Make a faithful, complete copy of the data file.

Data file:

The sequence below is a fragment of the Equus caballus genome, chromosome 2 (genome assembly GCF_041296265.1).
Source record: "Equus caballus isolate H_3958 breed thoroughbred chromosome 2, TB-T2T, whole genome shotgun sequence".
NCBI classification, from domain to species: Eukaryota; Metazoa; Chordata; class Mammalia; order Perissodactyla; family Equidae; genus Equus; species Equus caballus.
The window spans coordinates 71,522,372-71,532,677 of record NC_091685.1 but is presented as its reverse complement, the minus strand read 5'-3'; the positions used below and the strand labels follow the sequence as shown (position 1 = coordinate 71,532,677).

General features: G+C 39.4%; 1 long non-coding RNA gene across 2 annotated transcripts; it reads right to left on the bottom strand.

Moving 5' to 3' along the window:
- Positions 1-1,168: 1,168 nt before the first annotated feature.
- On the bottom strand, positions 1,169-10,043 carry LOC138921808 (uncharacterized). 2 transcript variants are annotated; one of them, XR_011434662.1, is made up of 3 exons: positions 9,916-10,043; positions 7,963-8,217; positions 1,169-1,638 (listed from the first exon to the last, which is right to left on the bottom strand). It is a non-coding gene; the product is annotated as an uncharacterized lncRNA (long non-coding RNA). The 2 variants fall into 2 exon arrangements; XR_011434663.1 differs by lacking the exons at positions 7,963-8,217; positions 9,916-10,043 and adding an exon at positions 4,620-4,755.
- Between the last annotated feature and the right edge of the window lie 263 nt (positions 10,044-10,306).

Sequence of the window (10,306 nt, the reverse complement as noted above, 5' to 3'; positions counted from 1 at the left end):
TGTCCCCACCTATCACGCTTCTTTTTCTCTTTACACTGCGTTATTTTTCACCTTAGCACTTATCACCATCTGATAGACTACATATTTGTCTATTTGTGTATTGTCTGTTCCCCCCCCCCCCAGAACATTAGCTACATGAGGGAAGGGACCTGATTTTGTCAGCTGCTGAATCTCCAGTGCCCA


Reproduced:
The sequence below is a fragment of the Equus caballus genome, chromosome 2 (genome assembly GCF_041296265.1).
Source record: "Equus caballus isolate H_3958 breed thoroughbred chromosome 2, TB-T2T, whole genome shotgun sequence".
NCBI classification, from domain to species: Eukaryota; Metazoa; Chordata; class Mammalia; order Perissodactyla; family Equidae; genus Equus; species Equus caballus.
The window spans coordinates 71,522,372-71,532,677 of record NC_091685.1 but is presented as its reverse complement, the minus strand read 5'-3'; the positions used below and the strand labels follow the sequence as shown (position 1 = coordinate 71,532,677).

General features: G+C 39.4%; 1 long non-coding RNA gene across 2 annotated transcripts; it reads right to left on the bottom strand.

Moving 5' to 3' along the window:
- Positions 1-1,168: 1,168 nt before the first annotated feature.
- On the bottom strand, positions 1,169-10,043 carry LOC138921808 (uncharacterized). 2 transcript variants are annotated; one of them, XR_011434662.1, is made up of 3 exons: positions 9,916-10,043; positions 7,963-8,217; positions 1,169-1,638 (listed from the first exon to the last, which is right to left on the bottom strand). It is a non-coding gene; the product is annotated as an uncharacterized lncRNA (long non-coding RNA). The 2 variants fall into 2 exon arrangements; XR_011434663.1 differs by lacking the exons at positions 7,963-8,217; positions 9,916-10,043 and adding an exon at positions 4,620-4,755.
- Between the last annotated feature and the right edge of the window lie 263 nt (positions 10,044-10,306).

Sequence of the window (10,306 nt, the reverse complement as noted above, 5' to 3'; positions counted from 1 at the left end):
TGTCCCCACCTATCACGCTTCTTTTTCTCTTTACACTGCGTTATTTTTCACCTTAGCACTTATCACCATCTGATAGACTACATATTTGTCTATTTGTGTATTGTCTGTTCCCCCCCCCCCCAGAACATTAGCTACATGAGGGAAGGGACCTGATTTTGTCAGCTGCTGAATCTCCAGTGCCCA